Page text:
A signature look is not just for artists, designers and those who are famous. Anyone can establish a signature look, and wearing glasses is an excellent way to determine it. When I think of a signature style defined by wearing glasses, John Lennon, Buddy Holly, Jackie Kennedy and Tina Fey come to mind. Even fictional characters, such as Clark Kent, Claire Underwood and Noah Bennet have an unforgettable look, which is defined by their eyeglasses.

Is your style preppy, hipster, classic, bohemian, high-fashion or rocker? Do you have your own unique look? When you start wearing glasses, you can play up and define your unique style. For example, bold spectacles will completely transform you from “meh” to “geek-chic.” Or, a beautiful pair of designer frames will accentuate your high-fashion look.

5. You’ll see better at the end of a long work day.

I spend a lot of time on my laptop each day. Before switching to eyeglasses, by the end of a long work day my contact lenses would dry out and I felt as if I was looking through foggy windows. My eyes would be red, tired and sometimes they would twitch. Now, when wearing glasses, these problems are virtually eliminated.

Like me, a large number of people spend hours each day using computers and mobile devices, which can lead to Computer Vision Syndrome or eye strain. Prolonged use of these devices contributes to dry, watery and tired eyes, and even blurred vision. These problems are exacerbated by contact lenses.

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When wearing glasses, your eyes will feel more fresh and invigorated, especially if you choose modern eyeglasses with anti-reflective coatings. These coatings provide improved comfort when using computers or other devices for long periods of time by reducing glare. They decrease glare by minimizing the light that reflects off the surfaces of your eyeglasses. As an added bonus, they improve night driving by increasing your field of vision and reaction times.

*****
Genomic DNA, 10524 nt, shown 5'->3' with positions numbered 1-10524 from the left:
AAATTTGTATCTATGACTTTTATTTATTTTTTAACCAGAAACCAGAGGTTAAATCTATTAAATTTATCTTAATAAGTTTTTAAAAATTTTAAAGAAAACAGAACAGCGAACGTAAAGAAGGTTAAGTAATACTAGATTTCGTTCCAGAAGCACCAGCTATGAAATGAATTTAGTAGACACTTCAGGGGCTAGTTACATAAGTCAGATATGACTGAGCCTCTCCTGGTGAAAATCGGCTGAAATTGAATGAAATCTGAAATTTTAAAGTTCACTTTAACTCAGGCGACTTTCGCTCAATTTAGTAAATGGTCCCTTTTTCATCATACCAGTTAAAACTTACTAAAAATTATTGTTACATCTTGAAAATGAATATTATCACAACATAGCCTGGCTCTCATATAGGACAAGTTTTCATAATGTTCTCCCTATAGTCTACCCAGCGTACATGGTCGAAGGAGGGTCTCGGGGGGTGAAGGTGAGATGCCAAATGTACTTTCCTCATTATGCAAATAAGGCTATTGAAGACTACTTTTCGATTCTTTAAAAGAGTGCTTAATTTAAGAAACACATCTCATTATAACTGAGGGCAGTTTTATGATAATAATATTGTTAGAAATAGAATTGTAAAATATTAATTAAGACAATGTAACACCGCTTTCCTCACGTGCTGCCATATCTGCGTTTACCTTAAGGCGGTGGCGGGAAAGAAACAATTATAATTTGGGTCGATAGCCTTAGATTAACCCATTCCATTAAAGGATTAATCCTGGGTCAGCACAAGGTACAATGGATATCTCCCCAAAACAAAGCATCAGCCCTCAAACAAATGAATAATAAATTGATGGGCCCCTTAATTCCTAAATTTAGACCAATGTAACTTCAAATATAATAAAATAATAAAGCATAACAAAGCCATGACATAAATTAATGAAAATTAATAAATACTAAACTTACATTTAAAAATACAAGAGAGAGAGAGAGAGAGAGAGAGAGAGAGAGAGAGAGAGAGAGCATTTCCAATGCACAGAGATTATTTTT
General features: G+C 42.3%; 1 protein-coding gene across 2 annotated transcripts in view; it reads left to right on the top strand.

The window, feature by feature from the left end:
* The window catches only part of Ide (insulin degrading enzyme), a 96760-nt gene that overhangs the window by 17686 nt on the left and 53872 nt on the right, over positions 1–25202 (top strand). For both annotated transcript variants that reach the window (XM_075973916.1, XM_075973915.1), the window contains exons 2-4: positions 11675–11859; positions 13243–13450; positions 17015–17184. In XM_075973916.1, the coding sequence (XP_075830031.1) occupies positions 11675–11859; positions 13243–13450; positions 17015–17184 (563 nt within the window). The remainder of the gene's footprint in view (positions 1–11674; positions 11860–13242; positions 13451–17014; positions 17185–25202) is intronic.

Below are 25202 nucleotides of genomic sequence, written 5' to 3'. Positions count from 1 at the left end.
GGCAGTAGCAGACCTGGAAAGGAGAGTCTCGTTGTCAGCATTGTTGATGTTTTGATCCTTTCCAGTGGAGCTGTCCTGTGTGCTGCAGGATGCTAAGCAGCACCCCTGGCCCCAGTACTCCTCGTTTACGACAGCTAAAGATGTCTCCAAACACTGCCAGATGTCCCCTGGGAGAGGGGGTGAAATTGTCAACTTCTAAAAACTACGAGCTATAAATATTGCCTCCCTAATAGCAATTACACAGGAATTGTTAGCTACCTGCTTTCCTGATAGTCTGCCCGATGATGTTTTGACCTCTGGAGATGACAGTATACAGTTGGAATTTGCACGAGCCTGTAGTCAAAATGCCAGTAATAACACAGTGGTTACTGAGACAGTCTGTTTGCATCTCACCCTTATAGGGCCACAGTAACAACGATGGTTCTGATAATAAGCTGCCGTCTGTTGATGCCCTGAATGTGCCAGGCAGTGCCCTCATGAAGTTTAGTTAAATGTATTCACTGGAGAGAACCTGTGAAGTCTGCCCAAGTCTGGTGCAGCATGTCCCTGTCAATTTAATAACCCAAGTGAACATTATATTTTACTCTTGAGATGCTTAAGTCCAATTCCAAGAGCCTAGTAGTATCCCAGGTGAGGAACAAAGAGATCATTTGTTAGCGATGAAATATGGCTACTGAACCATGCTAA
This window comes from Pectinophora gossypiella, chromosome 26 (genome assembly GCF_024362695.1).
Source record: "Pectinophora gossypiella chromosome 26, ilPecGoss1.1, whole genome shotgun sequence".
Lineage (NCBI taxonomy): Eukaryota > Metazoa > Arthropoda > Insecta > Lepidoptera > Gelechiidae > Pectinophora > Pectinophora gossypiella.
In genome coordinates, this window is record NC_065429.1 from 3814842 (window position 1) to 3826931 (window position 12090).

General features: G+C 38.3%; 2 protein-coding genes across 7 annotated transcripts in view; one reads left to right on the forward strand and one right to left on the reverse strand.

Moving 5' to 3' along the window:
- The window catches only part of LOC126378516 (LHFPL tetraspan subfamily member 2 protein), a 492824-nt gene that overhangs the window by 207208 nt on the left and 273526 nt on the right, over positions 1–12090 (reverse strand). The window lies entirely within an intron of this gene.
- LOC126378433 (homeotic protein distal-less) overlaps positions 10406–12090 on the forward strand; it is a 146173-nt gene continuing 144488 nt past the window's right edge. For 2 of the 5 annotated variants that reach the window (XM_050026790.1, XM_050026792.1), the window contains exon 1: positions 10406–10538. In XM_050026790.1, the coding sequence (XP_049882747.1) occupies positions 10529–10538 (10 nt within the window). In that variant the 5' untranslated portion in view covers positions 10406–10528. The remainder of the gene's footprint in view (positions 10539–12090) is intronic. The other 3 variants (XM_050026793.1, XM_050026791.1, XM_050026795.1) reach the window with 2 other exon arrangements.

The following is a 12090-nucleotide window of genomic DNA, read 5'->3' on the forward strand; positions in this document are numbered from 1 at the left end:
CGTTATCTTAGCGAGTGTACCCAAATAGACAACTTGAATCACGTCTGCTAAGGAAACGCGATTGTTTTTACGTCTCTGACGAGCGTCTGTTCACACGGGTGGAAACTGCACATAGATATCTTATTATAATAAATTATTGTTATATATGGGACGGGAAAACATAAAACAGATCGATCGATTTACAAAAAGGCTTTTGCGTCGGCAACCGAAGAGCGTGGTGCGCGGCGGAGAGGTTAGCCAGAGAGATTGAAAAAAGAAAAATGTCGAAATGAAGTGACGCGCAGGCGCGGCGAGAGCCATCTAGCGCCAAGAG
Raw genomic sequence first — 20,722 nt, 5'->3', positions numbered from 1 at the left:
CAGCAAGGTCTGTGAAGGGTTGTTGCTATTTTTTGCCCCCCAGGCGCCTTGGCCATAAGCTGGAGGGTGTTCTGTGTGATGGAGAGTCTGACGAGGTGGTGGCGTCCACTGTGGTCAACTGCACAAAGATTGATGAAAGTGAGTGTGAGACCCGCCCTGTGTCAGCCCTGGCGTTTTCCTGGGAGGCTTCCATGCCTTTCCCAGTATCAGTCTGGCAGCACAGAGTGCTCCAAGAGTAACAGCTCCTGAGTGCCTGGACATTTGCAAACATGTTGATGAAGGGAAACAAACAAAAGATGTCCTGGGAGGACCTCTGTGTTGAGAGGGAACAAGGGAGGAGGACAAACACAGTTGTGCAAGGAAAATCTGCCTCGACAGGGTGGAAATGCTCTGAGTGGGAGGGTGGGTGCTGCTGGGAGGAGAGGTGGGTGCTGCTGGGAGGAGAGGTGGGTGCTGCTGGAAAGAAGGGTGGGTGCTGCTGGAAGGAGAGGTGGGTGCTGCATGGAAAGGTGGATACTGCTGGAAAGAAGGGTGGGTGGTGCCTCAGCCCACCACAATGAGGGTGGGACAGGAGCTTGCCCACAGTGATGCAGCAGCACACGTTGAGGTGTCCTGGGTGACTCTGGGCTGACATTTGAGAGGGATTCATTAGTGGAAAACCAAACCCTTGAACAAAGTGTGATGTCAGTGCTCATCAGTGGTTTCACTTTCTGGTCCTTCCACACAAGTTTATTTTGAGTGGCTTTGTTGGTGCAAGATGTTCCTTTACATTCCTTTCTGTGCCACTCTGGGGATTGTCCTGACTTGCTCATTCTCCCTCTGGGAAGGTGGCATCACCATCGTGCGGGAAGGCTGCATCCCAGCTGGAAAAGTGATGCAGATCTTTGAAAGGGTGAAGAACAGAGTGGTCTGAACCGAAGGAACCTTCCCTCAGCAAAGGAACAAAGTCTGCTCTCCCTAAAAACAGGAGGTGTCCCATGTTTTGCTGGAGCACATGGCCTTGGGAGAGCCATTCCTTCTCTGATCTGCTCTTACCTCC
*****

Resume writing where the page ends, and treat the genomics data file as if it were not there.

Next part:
6. You’ll save some cash.

Contact lenses are expensive. With Hydrogel contact lenses, you typically pay $250 – $350 in the United States for a yearly supply, depending on your lens prescription. Solutions and drops can add up to nearly $350 yearly. Considering most contact lens wearers also purchase a pair of prescription eyeglasses and sunglasses, these costs really add up.

The cost of eyeglasses varies depending on the frames, lens category and add-ons. Nonetheless, an important fact to consider is that you can purchase many eyeglasses online that start at $95. The cost of eyeglasses increases with progressives, complicated prescriptions and add-ons such as photochromic lenses that darken when you go outside. However, the costs are typically less than with contact lenses. Even with all of these add-ons considered, most people who ditch the contact lenses and start wearing glasses save money over time.

7. You’ll emphasize your best features.

With carefully-chosen eyeglasses, you will emphasize your best features, while deemphasizing the features that you don’t like as much. Shape, detailing, color and fit can make your look.

For example, perhaps your eyes appear droopier than you wish or your forehead and upper-face are narrow. In this case, wearing glasses with cat eye frames will give your eyes a natural lift. Or maybe you have beautiful blue eyes and you want to highlight this feature. In this example, choosing eyeglass frames with a color that contrasts from your blue eyes, such as copper or red, will accentuate your amazing eyes.

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8. You’ll be more memorable.

Looking like everyone else is boring. One of the overlooked benefits of wearing glasses is you will stand out in a crowd. The uniqueness of your style will make you more memorable, which is a great asset in our competitive world.

Imagine you are interviewing for a job against ten other candidates. What can you do to stand out? Wearing glasses will give you a unique, memorable style, which will get you noticed.